Good afternoon, and welcome to the Intelligency Digital Roundup.
This week, TikTok began trialling a Google integration, Courts ruled that Facebook can be sued, and ChatGPT now offers new prompt methods.
Let’s get into the stories.
TikTok trial displaying Google Search result links
This week, an X user and app researcher, Radu Oncescu noticed that TikTok is testing displaying links to Google Search Results from its own search feature.
Here’s a screenshot of how it looks:
As you can see in the screenshot, TikTok has added a small link with a Google logo to its search results page. TikTok is also using a disclaimer for the links “TikTok does not endorse or take responsibility for search results from Google”.
What we know
Business Insider wrote more about the Google and TikTok partnership as they had an opportunity to speak to a TikTok spokesperson. They stated that the feature is not an ad unit, and is being trialled globally. The spokesperson also confirmed that TikTok is experimenting with other third-party integrations.
However, Google’s spokesperson declined to offer any comment on whether there’s a financial agreement between the two companies.
This partnership could be due to the fact that Google is concerned about losing its market share to TikTok, and this is a method to drive traffic back to Google.
Once we know more about this, you’ll be sure to read about it in the roundup.
Facebook open to suing over biased ad algorithm
A recent ruling by the California State Court of Appeals has determined that Facebook can be taken to court over allegations that its ad algorithm is discriminatory. This overrules a 2020 decision that had previously shielded Facebook from such legal actions based on Section 230.
Brands that use Facebook’s advertising tools might unknowingly participate in discriminatory ad practices if the platform’s algorithm is found to be biased.
In 2020, Facebook was taken to court after claims that it violated civil rights laws. The issue? The platform was said to have excluded women and older individuals from seeing insurance ads.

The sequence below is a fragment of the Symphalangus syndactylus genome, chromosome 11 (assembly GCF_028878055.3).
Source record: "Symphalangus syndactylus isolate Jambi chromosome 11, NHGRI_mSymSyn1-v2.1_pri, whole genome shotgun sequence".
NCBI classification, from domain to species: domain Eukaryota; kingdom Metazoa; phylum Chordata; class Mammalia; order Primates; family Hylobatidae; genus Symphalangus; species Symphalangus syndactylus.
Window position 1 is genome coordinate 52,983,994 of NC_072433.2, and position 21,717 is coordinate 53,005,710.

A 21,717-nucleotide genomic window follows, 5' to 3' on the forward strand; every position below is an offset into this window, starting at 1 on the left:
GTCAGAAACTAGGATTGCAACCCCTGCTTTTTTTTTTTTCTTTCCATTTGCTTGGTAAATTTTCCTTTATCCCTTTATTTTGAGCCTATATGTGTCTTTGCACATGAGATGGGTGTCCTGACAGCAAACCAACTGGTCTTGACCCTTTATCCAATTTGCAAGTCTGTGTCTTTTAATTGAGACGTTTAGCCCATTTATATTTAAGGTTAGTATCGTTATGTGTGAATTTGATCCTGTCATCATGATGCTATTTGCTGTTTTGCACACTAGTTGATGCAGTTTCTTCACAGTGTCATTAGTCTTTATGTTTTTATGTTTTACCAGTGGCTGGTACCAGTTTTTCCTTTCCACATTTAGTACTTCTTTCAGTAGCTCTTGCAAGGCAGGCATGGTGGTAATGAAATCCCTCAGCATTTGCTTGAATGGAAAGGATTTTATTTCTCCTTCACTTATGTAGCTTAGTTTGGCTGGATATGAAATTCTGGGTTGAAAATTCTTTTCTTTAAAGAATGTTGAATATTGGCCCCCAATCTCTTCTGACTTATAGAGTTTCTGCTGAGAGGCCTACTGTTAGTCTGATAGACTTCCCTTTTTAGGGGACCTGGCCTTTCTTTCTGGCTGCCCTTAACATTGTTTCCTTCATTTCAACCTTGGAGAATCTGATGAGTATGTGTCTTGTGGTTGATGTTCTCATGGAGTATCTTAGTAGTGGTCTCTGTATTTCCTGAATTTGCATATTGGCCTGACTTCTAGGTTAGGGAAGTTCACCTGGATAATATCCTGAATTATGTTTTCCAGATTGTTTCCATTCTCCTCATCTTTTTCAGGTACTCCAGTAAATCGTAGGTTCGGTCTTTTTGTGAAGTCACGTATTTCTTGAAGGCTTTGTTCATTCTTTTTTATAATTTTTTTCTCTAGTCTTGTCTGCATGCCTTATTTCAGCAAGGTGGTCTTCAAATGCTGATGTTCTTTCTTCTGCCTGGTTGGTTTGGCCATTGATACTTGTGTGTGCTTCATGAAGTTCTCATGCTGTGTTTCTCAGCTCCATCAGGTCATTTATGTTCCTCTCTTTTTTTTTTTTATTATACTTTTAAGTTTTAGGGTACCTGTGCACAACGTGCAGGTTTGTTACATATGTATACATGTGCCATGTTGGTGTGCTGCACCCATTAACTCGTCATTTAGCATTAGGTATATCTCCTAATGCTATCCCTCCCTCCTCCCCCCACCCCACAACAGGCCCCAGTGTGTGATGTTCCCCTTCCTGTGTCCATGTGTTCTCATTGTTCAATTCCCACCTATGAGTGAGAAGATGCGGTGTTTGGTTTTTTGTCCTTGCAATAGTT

This issue came to light when Samantha Liapes, a 48-year-old user, tried to find an insurance provider on Facebook but found she wasn’t presented with any relevant ads. She believes her age and gender played a role in this.
Initially, the court dismissed the case. They deemed Facebook’s tools to be “neutral” and determined that the platform was protected by the Communications Decency Act, 47 U.S.C. 230. Yet, Liapes didn’t give up and appealed the decision.
So what’s changed?
On 21 September 2023, the appellate court reversed the earlier decision. They believed the case convincingly argued that Facebook was aware insurance advertisers were specifically tailoring their ads based on user age and gender, contravening the Civil Rights Act.
The court emphasised that Facebook isn’t just a content distributor but actively “creates, shapes, or develops content” using its tools.
ChatGPT adds voice and image prompts
OpenAI has introduced new voice and image functionalities for ChatGPT. Users can now interact with the chatbot through voice or share images for richer conversations. Initially, these features will be available for paying subscribers, with a wider release to free users anticipated soon.
While these enhancements pave the way for vast creative interactions, they also bring potential risks, like impersonation and fraud. OpenAI highlights the possible challenges these updates might pose, especially for advertisers.
How to speak with ChatGPT
To speak to ChatGPT, you’ll need to:
- Go to “Settings“.
- Under the mobile app, select “New Features“.
- Activate voice conversations.
- Click the headphone icon at the top-right of the home screen.
- Choose from one of five available voices.
How does it work?
- After pressing the button, ask your question.
- ChatGPT converts the spoken query into text and consults its language model.
- The response is transformed back into speech and delivered audibly.
- It promises an experience akin to interacting with Alexa.
- Users can select from five distinct ChatGPT voices, though OpenAI sees potential for even more variety in the future.
How to use images as a prompt
To use images, you’ll need to do the following:
- Press the photo button to take or select an image.
- For iOS or Android users, click the plus button initially.
- Discuss multiple images or employ the drawing tool for more precise queries.
How it works?
- It mirrors the functionality of Google Lens.
- Capture and upload a photo; ChatGPT will decipher your query and reply.
- The app’s drawing tool, as well as spoken or typed questions, can help refine queries associated with an image.
- Unsatisfactory answers from ChatGPT can be corrected in real time, echoing Google’s multimodal search approach.
What have OpenAI said about the new prompts?
A spokesperson from OpenAI stated the following:
“Voice and image give you more ways to use ChatGPT in your life. Snap a picture of a landmark while traveling and have a live conversation about what’s interesting about it. When you’re home, snap pictures of your fridge and pantry to figure out what’s for dinner (and ask follow up questions for a step by step recipe).”
“After dinner, help your child with a math problem by taking a photo, circling the problem set, and having it share hints with both of you.”
“We’re rolling out voice and images in ChatGPT to Plus and Enterprise users over the next two weeks. Voice is coming on iOS and Android (opt-in in your settings) and images will be available on all platforms.”
You can read OpenAI’s full announcement on its blog.